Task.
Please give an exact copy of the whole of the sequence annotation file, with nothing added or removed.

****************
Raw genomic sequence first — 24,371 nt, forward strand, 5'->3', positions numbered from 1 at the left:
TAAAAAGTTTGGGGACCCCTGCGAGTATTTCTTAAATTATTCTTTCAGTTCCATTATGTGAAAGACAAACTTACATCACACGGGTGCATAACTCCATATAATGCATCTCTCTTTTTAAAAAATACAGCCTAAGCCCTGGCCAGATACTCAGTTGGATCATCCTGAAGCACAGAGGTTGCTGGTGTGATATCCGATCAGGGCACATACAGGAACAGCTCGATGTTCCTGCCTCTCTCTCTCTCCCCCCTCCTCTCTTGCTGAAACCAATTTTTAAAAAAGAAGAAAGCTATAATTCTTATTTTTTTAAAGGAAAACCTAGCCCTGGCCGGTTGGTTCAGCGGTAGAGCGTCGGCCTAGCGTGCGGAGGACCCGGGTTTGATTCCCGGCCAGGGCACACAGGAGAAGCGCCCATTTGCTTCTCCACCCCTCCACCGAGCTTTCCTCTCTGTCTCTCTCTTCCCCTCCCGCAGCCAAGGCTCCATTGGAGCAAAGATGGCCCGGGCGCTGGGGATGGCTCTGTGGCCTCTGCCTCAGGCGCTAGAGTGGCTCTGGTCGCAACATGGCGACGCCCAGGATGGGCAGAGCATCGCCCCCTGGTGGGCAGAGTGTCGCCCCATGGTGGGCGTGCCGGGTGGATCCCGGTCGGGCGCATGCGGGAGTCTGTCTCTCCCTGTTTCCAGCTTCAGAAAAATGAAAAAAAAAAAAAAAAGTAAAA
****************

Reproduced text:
Raw genomic sequence first — 24,371 nt, forward strand, 5'->3', positions numbered from 1 at the left:
TAAAAAGTTTGGGGACCCCTGCGAGTATTTCTTAAATTATTCTTTCAGTTCCATTATGTGAAAGACAAACTTACATCACACGGGTGCATAACTCCATATAATGCATCTCTCTTTTTAAAAAATACAGCCTAAGCCCTGGCCAGATACTCAGTTGGATCATCCTGAAGCACAGAGGTTGCTGGTGTGATATCCGATCAGGGCACATACAGGAACAGCTCGATGTTCCTGCCTCTCTCTCTCTCCCCCCTCCTCTCTTGCTGAAACCAATTTTTAAAAAAGAAGAAAGCTATAATTCTTATTTTTTTAAAGGAAAACCTAGCCCTGGCCGGTTGGTTCAGCGGTAGAGCGTCGGCCTAGCGTGCGGAGGACCCGGGTTTGATTCCCGGCCAGGGCACACAGGAGAAGCGCCCATTTGCTTCTCCACCCCTCCACCGAGCTTTCCTCTCTGTCTCTCTCTTCCCCTCCCGCAGCCAAGGCTCCATTGGAGCAAAGATGGCCCGGGCGCTGGGGATGGCTCTGTGGCCTCTGCCTCAGGCGCTAGAGTGGCTCTGGTCGCAACATGGCGACGCCCAGGATGGGCAGAGCATCGCCCCCTGGTGGGCAGAGTGTCGCCCCATGGTGGGCGTGCCGGGTGGATCCCGGTCGGGCGCATGCGGGAGTCTGTCTCTCCCTGTTTCCAGCTTCAGAAAAATGAAAAAAAAAAAAAAAAGTAAAA